Out of a whirlwind came Netscape.
At first only the techies loved Netscape.
Then Netscape said we shalt have an IPO.
In the year of our Lord 1995, on the ninth day of August, the IPO came to pass, and it was wonderful and the Netscape stock set a record on Wall Street.
So Netscape became front page news and was high on the evening newscasts.
The media barons and all priests and scribes of the news temples saw that much gold and silver was going to Netscape and asked “What is going on?”
So the barons and the priests and the scribes summoned those of their followers who were techies and said “Tell us, what is this Internet? What is this World Wide Web? Why is Wall Street giving gold and silver and precious things to Netscape?”
The techie reporters and editors said to the barons, the priests and the scribes, this is the Internet, this is the Web.
The techie followers showed the barons, the priests and the scribes their personal websites. Thetechie editors showed the barons, priests and scribes the under the table news sites they had created. They told the exalted ones this World Wide Web is perfect for delivering news, you can have text, you can have pictures, you can have audio and you can even have video.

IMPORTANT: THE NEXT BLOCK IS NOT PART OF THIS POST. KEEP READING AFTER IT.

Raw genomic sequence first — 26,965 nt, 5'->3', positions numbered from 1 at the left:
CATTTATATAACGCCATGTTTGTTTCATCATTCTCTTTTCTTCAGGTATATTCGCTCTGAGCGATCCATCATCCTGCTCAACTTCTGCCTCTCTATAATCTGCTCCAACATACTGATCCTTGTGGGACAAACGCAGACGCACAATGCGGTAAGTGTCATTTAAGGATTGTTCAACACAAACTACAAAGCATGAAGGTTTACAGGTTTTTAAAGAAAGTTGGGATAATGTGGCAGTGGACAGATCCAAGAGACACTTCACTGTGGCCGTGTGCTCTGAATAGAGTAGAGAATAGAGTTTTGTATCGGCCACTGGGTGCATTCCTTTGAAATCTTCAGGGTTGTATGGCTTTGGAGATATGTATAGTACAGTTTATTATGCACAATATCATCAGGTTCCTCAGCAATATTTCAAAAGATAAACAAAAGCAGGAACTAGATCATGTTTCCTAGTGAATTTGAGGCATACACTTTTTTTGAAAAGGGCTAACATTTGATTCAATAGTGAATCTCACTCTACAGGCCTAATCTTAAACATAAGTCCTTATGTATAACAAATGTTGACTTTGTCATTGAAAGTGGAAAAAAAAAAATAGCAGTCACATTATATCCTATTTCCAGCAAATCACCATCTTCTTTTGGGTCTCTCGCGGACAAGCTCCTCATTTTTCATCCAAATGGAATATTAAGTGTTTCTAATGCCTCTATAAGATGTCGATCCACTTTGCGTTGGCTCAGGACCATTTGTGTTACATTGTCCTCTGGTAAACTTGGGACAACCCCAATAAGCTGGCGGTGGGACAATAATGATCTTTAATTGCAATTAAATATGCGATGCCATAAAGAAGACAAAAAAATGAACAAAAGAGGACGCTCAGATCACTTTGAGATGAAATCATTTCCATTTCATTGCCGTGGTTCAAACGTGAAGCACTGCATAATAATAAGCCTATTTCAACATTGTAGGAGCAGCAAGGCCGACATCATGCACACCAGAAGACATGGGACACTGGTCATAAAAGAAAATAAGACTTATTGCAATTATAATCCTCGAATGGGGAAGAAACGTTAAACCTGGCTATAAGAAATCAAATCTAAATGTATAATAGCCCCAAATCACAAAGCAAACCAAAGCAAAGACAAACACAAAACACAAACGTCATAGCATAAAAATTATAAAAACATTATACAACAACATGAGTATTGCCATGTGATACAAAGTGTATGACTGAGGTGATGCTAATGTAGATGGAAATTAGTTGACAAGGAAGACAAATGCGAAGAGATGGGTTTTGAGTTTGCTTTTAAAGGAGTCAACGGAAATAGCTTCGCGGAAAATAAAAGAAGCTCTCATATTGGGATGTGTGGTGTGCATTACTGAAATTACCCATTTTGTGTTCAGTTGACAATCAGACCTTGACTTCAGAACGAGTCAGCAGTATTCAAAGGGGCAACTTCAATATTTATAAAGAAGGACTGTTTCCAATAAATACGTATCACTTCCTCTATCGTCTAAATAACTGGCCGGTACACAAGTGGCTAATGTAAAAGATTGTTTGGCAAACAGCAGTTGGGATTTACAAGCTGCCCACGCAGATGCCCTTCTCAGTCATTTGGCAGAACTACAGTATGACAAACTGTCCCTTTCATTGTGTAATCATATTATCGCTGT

The barons and the priests and scribes decreed to their techie followers and editors. “Thou shalt build websites for our news operations.”
So the techie news people and the tech techies laboured mightily and created websites. They presented the websites to the barons, priests and scribes.
The barons, priests and scribes looked at the websites and saw that they were good. So they told the news people and techies that they had done a great service and would be rewarded from the gold and silver we get from this new World Wide Web (although the barons, scribes and priests, like all their kind, were lying and did not intend to really reward their followers).
The techie news people and the tech techies trembled and quaked but bravely told the barons, priests and scribes, “No, oh exalted ones, that is forbidden. It has been decreed from on high that there will be no commerce on the Internet.” And they were sore afraid.
The barons, priests and scribes said to themselves, “What the fuck is going on?”
So that’s the story.
From creation to evolution
There are two key points.
First, as is well known, the Internet did evolve from military, scientific and university communications systems which were, on the surface, free, although, of course, largely paid for by the American taxpayer and university endowments
The culture of free exchange of information is the basis of scholarship, but is, of course, paid for behind the scenes, by government, foundation and endowment funding. Thus the culture of freeinformation existed at the core of Internet use at the time the media first began to be interested in putting news on the web.